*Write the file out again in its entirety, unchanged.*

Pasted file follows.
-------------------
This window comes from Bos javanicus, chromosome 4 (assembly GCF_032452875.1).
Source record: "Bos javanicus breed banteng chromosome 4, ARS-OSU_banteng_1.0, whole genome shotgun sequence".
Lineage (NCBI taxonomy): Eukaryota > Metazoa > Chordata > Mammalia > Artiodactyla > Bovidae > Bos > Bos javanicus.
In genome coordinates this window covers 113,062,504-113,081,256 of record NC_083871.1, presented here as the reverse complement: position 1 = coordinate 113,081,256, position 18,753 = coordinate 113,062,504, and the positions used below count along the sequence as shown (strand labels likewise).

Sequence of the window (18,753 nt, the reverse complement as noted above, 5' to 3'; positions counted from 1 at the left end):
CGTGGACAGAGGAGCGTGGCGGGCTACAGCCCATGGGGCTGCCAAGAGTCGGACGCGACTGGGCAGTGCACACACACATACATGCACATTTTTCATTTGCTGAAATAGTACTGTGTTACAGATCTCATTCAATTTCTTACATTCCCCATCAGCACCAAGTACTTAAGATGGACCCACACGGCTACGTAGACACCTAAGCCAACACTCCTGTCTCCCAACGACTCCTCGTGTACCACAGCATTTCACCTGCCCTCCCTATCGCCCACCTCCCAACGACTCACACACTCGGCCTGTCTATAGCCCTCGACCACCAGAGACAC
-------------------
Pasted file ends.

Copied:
This window comes from Bos javanicus, chromosome 4 (assembly GCF_032452875.1).
Source record: "Bos javanicus breed banteng chromosome 4, ARS-OSU_banteng_1.0, whole genome shotgun sequence".
Lineage (NCBI taxonomy): Eukaryota > Metazoa > Chordata > Mammalia > Artiodactyla > Bovidae > Bos > Bos javanicus.
In genome coordinates this window covers 113,062,504-113,081,256 of record NC_083871.1, presented here as the reverse complement: position 1 = coordinate 113,081,256, position 18,753 = coordinate 113,062,504, and the positions used below count along the sequence as shown (strand labels likewise).

Sequence of the window (18,753 nt, the reverse complement as noted above, 5' to 3'; positions counted from 1 at the left end):
CGTGGACAGAGGAGCGTGGCGGGCTACAGCCCATGGGGCTGCCAAGAGTCGGACGCGACTGGGCAGTGCACACACACATACATGCACATTTTTCATTTGCTGAAATAGTACTGTGTTACAGATCTCATTCAATTTCTTACATTCCCCATCAGCACCAAGTACTTAAGATGGACCCACACGGCTACGTAGACACCTAAGCCAACACTCCTGTCTCCCAACGACTCCTCGTGTACCACAGCATTTCACCTGCCCTCCCTATCGCCCACCTCCCAACGACTCACACACTCGGCCTGTCTATAGCCCTCGACCACCAGAGACAC